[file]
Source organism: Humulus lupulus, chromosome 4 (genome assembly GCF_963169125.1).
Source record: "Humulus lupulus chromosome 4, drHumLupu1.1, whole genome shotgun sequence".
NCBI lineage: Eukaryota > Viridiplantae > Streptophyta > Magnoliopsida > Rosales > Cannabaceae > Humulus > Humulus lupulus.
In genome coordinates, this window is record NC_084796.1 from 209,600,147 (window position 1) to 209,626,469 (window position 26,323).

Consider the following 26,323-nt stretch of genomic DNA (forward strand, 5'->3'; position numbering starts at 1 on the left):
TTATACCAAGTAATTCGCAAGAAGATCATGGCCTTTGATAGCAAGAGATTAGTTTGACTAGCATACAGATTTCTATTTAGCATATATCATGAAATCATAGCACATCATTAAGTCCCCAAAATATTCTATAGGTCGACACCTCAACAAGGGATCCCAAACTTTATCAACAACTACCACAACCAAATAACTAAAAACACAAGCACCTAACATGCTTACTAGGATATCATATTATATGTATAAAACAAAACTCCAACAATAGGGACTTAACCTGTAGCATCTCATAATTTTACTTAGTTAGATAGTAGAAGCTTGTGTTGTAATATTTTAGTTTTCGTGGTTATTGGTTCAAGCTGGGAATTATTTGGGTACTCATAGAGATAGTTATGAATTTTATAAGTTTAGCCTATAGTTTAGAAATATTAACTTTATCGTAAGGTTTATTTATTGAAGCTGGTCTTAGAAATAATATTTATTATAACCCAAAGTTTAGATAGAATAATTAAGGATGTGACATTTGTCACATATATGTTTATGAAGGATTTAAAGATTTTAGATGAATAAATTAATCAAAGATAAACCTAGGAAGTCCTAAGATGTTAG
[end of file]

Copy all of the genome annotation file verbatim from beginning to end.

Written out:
Source organism: Humulus lupulus, chromosome 4 (genome assembly GCF_963169125.1).
Source record: "Humulus lupulus chromosome 4, drHumLupu1.1, whole genome shotgun sequence".
NCBI lineage: Eukaryota > Viridiplantae > Streptophyta > Magnoliopsida > Rosales > Cannabaceae > Humulus > Humulus lupulus.
In genome coordinates, this window is record NC_084796.1 from 209,600,147 (window position 1) to 209,626,469 (window position 26,323).

Consider the following 26,323-nt stretch of genomic DNA (forward strand, 5'->3'; position numbering starts at 1 on the left):
TTATACCAAGTAATTCGCAAGAAGATCATGGCCTTTGATAGCAAGAGATTAGTTTGACTAGCATACAGATTTCTATTTAGCATATATCATGAAATCATAGCACATCATTAAGTCCCCAAAATATTCTATAGGTCGACACCTCAACAAGGGATCCCAAACTTTATCAACAACTACCACAACCAAATAACTAAAAACACAAGCACCTAACATGCTTACTAGGATATCATATTATATGTATAAAACAAAACTCCAACAATAGGGACTTAACCTGTAGCATCTCATAATTTTACTTAGTTAGATAGTAGAAGCTTGTGTTGTAATATTTTAGTTTTCGTGGTTATTGGTTCAAGCTGGGAATTATTTGGGTACTCATAGAGATAGTTATGAATTTTATAAGTTTAGCCTATAGTTTAGAAATATTAACTTTATCGTAAGGTTTATTTATTGAAGCTGGTCTTAGAAATAATATTTATTATAACCCAAAGTTTAGATAGAATAATTAAGGATGTGACATTTGTCACATATATGTTTATGAAGGATTTAAAGATTTTAGATGAATAAATTAATCAAAGATAAACCTAGGAAGTCCTAAGATGTTAG